BikeFilter: I need remedial Presta valve help.
October 29, 2007 7:06 AM   Subscribe

BikeFilter: I need remedial Presta valve help.

I got a new bike about 4 months ago and love it. The only problem is that the tires have these newfangled (to me) Presta valves. I can't touch the Presta valves without breaking them. So far, I have (1) broken off the entire stem while using a hand pump; and (2) somehow smashed the valve into the stem when pushing a floor-pump head over the valve. Is there some trick to handling these things? I've read basic instructions on the web (like only unscrewing them half-way, etc.) but I'm still not getting it. I'd appreciate any tips or strategies.
posted by Mid to Sports, Hobbies, & Recreation (8 answers total) 1 user marked this as a favorite
This has happened to me the last two times I used the local bike store's hand pump.

I got sick of replacing tubes, so I bought a tiny $1 Presta-to-Shrader adapter. You screw this over the valve and it turns into a "car" valve.

It's much harder to break a Presta valve stem with the adapter in place.

Plus, you can flip it over and screw the adapter on the valve for "storage" directly on the bike tire. Just unscrew, flip over and use when you need to pump air into the tube. This way it's there whenever you need it.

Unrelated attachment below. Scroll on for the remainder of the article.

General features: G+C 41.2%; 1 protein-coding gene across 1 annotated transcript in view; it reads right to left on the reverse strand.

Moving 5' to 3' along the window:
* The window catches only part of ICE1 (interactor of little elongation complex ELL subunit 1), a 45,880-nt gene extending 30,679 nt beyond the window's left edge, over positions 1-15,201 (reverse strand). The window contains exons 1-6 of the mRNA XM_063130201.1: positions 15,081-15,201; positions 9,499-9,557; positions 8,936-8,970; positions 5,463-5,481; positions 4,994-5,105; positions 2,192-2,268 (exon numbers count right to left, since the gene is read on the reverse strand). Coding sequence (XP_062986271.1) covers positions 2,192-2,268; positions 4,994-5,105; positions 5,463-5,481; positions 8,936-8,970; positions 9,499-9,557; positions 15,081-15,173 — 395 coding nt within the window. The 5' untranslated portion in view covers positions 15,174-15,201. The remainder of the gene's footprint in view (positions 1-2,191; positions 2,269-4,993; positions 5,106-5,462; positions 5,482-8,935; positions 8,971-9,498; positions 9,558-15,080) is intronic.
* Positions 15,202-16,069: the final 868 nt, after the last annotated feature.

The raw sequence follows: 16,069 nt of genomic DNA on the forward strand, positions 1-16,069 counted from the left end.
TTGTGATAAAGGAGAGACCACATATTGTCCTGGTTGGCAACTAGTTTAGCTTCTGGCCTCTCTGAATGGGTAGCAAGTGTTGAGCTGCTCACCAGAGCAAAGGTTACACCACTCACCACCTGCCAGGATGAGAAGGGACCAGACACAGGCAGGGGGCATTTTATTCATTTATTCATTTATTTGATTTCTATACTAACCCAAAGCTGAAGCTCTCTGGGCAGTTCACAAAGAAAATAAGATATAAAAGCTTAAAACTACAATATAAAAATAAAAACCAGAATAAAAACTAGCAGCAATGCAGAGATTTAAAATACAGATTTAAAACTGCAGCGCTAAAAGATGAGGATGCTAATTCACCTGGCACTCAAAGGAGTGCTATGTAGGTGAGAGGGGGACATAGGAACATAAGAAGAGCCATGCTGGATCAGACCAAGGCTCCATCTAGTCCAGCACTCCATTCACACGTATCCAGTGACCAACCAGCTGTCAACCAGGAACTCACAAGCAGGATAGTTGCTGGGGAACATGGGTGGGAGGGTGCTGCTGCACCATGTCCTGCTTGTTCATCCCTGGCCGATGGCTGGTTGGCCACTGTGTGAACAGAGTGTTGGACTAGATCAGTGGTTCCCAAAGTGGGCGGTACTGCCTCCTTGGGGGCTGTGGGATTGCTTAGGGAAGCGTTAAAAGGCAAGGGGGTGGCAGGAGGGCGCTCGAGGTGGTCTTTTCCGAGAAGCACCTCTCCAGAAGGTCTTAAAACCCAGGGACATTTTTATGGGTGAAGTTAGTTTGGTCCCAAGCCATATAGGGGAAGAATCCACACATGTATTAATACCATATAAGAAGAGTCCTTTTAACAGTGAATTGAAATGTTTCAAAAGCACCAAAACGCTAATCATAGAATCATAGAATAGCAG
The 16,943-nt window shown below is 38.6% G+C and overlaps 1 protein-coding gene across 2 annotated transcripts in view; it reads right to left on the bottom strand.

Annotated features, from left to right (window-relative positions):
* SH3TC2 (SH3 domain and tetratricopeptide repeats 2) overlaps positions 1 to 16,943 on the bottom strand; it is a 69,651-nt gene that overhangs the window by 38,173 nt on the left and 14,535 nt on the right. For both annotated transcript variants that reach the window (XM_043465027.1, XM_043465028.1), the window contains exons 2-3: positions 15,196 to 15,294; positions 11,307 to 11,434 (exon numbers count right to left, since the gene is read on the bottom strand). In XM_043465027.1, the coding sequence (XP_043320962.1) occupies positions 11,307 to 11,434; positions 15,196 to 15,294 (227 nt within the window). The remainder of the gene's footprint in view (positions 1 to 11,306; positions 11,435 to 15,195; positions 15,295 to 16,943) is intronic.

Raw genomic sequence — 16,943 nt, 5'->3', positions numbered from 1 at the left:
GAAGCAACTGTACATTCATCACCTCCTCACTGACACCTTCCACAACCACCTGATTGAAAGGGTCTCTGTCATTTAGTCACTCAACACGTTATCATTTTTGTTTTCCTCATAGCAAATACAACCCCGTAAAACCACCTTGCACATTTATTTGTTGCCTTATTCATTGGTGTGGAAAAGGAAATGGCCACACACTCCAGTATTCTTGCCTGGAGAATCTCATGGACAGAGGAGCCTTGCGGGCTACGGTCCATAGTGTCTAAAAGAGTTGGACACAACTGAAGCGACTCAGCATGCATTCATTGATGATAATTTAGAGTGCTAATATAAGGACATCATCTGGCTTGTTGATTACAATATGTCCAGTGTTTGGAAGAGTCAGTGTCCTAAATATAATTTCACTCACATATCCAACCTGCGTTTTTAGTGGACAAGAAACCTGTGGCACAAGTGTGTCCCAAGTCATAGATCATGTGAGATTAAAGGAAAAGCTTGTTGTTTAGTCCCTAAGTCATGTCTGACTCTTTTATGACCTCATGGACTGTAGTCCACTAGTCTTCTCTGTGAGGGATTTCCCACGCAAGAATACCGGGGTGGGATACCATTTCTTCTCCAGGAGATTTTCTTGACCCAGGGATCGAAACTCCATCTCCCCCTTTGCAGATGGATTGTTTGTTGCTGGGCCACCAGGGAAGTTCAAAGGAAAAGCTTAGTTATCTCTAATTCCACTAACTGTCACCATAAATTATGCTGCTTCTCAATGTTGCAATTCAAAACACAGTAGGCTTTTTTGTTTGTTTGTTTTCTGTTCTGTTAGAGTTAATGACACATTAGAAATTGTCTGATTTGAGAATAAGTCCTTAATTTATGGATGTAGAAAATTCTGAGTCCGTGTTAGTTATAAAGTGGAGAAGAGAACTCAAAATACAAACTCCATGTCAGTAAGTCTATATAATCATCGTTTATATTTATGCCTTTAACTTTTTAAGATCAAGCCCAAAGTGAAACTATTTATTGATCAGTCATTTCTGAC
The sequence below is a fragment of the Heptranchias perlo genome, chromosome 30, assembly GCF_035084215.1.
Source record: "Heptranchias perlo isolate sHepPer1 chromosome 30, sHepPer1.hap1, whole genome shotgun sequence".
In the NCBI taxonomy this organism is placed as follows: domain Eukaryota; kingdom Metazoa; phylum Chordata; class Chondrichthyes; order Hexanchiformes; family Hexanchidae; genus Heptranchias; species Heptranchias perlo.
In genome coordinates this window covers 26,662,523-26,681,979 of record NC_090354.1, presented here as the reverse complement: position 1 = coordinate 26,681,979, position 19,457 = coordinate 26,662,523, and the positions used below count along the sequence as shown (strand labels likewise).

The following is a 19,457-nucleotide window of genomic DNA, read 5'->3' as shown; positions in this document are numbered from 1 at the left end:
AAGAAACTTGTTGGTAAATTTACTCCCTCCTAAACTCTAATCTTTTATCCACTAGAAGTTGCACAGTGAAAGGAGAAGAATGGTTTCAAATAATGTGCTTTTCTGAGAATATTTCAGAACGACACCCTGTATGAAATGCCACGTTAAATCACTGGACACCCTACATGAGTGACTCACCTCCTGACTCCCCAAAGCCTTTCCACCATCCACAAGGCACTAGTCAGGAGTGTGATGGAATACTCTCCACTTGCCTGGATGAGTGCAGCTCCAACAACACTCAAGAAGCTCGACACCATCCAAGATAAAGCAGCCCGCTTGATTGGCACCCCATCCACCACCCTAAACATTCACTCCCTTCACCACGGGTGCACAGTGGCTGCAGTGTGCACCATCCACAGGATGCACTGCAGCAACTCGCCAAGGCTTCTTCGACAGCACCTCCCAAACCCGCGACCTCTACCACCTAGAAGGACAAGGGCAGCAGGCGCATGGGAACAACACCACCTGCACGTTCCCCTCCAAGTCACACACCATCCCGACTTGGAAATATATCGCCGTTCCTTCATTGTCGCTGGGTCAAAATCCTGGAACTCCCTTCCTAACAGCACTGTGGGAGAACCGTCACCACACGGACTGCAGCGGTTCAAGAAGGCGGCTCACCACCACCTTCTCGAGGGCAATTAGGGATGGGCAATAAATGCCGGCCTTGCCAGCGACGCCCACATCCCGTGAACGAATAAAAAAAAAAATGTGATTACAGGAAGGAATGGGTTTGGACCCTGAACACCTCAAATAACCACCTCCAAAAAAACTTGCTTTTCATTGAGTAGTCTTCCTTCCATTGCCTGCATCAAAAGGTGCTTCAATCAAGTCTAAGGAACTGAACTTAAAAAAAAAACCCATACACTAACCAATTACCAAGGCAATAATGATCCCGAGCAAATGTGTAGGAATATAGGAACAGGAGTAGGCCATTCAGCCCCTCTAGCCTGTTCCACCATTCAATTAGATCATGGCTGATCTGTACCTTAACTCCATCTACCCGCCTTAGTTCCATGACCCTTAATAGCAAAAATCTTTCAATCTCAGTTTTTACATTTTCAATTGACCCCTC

posted by Blazecock Pileon at 7:11 AM on October 29, 2007 [1 favorite]

Second the adapter. It's super easy to use and it lets me refill at gas stations which typically can't handle presta valves.
posted by PercussivePaul at 8:57 AM on October 29, 2007

You can also just drill out the valve hole in the rim to make it the right size for a schraeder valve, then replace the tubes with schraeders-valve tubes.

I did this because I have like 7 bikes with schraeders and one with presta and that drives a person crazy.

If you don't want to drill yourself (I did it with a basic home drill and eyeballed the size bit needed) any bike shop would do it for you.
posted by flug at 9:26 AM on October 29, 2007

Get a Pista, or at least get a Pista Chuck for your existing pump. It makes filling a Presta valved tube a snap. By the way, are you sure you are using your existing pump correctly? Some pumps need to have a little plastic insert reversed inside the chuck to convert from Schrader to Presta. Failing to do this puts pressure on the Presta stem.
posted by caddis at 9:26 AM on October 29, 2007

#1: as others have suggested, make sure your pump is properly set up for presta valves. On all 'dual-valve' type pumps I've used, you unscrew the very front of the valve and you should be able to shake out a cylindrical rubber piece and a hard plastic insert. The rubber piece will have a slightly smaller opening on one side -- this is the presta side. The hard plastic piece can be flipped to fit into either side of the rubber piece. To inflate a presta tire, you want to make sure that you've got the hard plastic piece fit into the 'large' hole, and then, with the 'small' hole facing outwards, reinsert the whole thing into the valve assembly and tighten down the cap. Here's a step by step on eHow (no pictures, unfortunately) in case i was unclear.